To perform the assay, 0.2 mL of the culture-complement mixture was mixed with 0.2 mL of the serum dilutions and incubated at 33 °C for 16 h. After 16 h, an additional 0.8 mL of fresh BSK-H media was added to each vial. A culture-only control (without the addition of complement or dog serum) was set up to ensure normal bacterial growth. Additionally, a culture-complement (without the addition of dog serum) was set up to ensure that the complement was not resulting in indiscriminate B. burgdorferi mortality and cell lysis. All dilutions of each of the samples were read after 4 days using dark field microscopy at 400× magnification. The viable and motile B. burgdorferi cells were quantified visually using a Petroff-Hausser enumeration chamber. The borreliacidal serum antibody titer was determined by taking the reciprocal of the highest serum dilution needed to induce a minimum of 50% cell lysis relative to the culture complement control.
Measurement of total OspA-specific immunoglobulin G and IgG subclasses
The concentration of OspA specific antibodies of the IgG1, IgG2, IgG3 and IgG4 subclasses and the total anti-OspA IgG antibody relative titers were measured using enzyme-linked immunosorbent assays (ELISA). ELISA techniques were based on detection of anti-OspA IgG by polyclonal rabbit anti-dog IgG antibodies or monoclonal mouse anti-dog IgG1, IgG2, IgG3 or IgG4 subclasses. Briefly, OspA antigen (MERIAL, Lyon, France), in PBS without Ca2+Mg2+, was coated onto the wells of a microtitration plate and incubated overnight at 5 °C. After five washes and a blocking step (5% BSA in PBS), serial dilutions of sera were incubated on the coated plate for 90 min at 37 °C. Biotin-conjugated anti-dog IgG (rabbit anti-dog IgG heavy and light chains [H&L]; Nordic Laboratories, Tilburg, The Netherlands) was then added. Binding of total IgG was detected with streptavidin-HRP (Jackson ImmunoResearch, Europe Ltd., United Kingdom). To detect binding of IgG subclasses, mouse anti-dog IgG1, IgG2, IgG3 or IgG4 subclass monoclonal antibodies were added at dilutions of 1/20000e, 1/70000e, and 1/3000e (IgG3 and IgG4) respectively in 0.05% PBS/Tween and 1% BSA. Subsequent binding was revealed using a peroxidase-conjugated goat anti-mouse IgG antibody (Jackson ImmunoResearch, Europe Ltd., United Kingdom) at a dilution of 1/5000e in 0.05% PBS/Tween and 1% BSA. Secondary and tertiary reagents were incubated for 90 min at 37 °C. Finally, substrate (tetramethylbenzidine) was added to each well. After an incubation period of 30 min at ambient temperature, H2SO4 4 N solution was added as a blocking agent. The absorbance in each well was quantified by spectrophotometry. The antibody titers were calculated by regression and expressed as Log10OD50.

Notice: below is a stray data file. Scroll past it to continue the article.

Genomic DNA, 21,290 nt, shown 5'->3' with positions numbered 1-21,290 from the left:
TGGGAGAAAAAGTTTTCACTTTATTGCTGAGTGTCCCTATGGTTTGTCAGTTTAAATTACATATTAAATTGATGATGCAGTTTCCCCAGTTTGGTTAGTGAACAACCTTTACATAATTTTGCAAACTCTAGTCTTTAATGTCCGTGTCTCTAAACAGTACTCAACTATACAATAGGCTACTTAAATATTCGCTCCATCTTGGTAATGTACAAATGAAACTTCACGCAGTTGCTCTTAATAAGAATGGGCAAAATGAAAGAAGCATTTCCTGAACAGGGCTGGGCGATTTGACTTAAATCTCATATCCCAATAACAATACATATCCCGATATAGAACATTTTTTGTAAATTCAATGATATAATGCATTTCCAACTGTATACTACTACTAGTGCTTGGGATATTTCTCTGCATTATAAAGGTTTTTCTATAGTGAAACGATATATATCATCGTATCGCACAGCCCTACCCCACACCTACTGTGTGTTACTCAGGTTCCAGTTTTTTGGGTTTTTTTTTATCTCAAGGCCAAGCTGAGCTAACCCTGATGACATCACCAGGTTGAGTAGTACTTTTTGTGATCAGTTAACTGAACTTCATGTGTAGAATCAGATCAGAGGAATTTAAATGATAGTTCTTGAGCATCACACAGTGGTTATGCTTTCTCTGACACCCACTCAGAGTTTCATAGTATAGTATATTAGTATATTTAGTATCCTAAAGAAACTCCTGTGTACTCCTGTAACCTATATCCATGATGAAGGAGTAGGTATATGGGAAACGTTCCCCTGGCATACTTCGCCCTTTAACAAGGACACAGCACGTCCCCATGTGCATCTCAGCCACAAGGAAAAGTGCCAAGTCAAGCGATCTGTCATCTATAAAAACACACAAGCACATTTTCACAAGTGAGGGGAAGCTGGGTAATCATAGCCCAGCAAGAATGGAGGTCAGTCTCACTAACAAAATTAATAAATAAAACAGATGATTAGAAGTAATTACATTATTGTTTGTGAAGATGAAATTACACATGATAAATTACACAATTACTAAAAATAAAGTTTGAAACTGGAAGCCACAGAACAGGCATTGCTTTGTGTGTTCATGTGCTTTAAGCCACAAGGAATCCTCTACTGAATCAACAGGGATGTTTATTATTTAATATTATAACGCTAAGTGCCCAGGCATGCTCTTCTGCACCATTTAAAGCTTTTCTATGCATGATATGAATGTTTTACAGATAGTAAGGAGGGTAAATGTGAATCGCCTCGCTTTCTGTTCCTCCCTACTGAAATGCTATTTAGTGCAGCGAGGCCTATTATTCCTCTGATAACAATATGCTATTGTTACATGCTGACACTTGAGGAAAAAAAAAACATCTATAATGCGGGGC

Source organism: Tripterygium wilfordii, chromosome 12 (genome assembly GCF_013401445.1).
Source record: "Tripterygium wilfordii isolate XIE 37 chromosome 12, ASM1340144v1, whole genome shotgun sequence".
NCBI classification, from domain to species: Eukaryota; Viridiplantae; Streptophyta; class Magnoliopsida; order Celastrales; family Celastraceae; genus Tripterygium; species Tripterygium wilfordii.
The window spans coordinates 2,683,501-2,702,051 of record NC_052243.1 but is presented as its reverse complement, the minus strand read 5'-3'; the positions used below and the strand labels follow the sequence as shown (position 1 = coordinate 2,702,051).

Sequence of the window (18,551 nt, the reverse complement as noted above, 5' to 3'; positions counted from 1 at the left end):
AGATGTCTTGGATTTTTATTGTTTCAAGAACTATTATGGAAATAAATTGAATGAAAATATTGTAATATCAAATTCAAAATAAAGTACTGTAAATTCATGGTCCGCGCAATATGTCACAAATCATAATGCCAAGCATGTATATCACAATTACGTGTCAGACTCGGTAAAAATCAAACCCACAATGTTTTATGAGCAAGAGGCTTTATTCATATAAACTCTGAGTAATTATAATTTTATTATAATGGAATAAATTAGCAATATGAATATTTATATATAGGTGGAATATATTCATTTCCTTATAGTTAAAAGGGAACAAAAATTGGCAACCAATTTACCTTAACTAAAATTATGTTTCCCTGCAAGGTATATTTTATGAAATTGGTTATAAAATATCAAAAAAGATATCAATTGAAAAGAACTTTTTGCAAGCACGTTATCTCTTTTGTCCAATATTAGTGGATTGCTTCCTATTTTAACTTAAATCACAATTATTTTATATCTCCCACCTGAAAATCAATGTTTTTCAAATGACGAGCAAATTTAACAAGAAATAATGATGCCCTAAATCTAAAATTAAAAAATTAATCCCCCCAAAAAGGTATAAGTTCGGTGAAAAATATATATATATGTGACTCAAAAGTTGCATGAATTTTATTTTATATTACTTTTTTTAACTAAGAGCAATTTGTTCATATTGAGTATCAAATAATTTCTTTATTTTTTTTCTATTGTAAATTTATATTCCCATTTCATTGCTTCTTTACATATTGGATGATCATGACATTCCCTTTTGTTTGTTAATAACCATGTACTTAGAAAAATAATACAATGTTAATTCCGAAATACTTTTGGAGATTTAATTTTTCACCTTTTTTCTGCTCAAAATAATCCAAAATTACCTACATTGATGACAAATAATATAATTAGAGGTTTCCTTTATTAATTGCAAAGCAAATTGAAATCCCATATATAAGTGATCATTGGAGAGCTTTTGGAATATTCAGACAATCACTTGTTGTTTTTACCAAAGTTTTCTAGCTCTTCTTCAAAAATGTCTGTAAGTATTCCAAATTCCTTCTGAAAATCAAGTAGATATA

SPR (surface plasma resonance) assays
SPR assays were performed on a BIAcore T200 (GE Healthcare Bio-Sciences AB, Sweden) using kits and buffers provided by the supplier according to the manufacturer’s instructions. A CM5 chip was immobilized with OspA or irrelevant proteins. MAbs or sera on test were diluted in running buffer and injected onto the chip. The resonance unit (RU) obtained with each pair of antigen/antibodies was monitored. The dissociation constants and avidity are calculated from half-lives using the BIAcore software, and expressed in seconds.